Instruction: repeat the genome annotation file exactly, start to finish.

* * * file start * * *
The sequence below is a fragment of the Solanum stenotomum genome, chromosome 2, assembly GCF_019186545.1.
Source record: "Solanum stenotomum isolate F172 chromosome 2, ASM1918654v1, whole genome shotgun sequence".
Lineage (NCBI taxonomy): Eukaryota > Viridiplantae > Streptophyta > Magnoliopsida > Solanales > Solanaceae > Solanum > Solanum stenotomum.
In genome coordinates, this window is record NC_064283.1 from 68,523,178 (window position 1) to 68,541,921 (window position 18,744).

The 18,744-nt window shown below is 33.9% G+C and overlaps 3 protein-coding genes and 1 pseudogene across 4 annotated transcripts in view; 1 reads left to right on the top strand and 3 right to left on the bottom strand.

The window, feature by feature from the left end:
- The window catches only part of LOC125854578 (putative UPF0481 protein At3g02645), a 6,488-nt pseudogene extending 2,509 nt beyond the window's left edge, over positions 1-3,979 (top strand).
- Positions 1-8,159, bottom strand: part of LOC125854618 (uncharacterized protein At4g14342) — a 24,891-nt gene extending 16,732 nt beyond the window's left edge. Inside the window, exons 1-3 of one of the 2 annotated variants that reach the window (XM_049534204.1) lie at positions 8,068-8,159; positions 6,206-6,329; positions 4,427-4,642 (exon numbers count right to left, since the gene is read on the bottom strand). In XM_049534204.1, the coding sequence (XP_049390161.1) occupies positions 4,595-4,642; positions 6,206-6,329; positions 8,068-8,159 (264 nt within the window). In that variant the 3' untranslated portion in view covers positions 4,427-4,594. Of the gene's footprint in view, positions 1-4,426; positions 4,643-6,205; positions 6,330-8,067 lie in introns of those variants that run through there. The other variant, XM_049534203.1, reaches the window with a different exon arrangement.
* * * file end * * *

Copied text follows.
The sequence below is a fragment of the Solanum stenotomum genome, chromosome 2, assembly GCF_019186545.1.
Source record: "Solanum stenotomum isolate F172 chromosome 2, ASM1918654v1, whole genome shotgun sequence".
Lineage (NCBI taxonomy): Eukaryota > Viridiplantae > Streptophyta > Magnoliopsida > Solanales > Solanaceae > Solanum > Solanum stenotomum.
In genome coordinates, this window is record NC_064283.1 from 68,523,178 (window position 1) to 68,541,921 (window position 18,744).

The 18,744-nt window shown below is 33.9% G+C and overlaps 3 protein-coding genes and 1 pseudogene across 4 annotated transcripts in view; 1 reads left to right on the top strand and 3 right to left on the bottom strand.

The window, feature by feature from the left end:
- The window catches only part of LOC125854578 (putative UPF0481 protein At3g02645), a 6,488-nt pseudogene extending 2,509 nt beyond the window's left edge, over positions 1-3,979 (top strand).
- Positions 1-8,159, bottom strand: part of LOC125854618 (uncharacterized protein At4g14342) — a 24,891-nt gene extending 16,732 nt beyond the window's left edge. Inside the window, exons 1-3 of one of the 2 annotated variants that reach the window (XM_049534204.1) lie at positions 8,068-8,159; positions 6,206-6,329; positions 4,427-4,642 (exon numbers count right to left, since the gene is read on the bottom strand). In XM_049534204.1, the coding sequence (XP_049390161.1) occupies positions 4,595-4,642; positions 6,206-6,329; positions 8,068-8,159 (264 nt within the window). In that variant the 3' untranslated portion in view covers positions 4,427-4,594. Of the gene's footprint in view, positions 1-4,426; positions 4,643-6,205; positions 6,330-8,067 lie in introns of those variants that run through there. The other variant, XM_049534203.1, reaches the window with a different exon arrangement.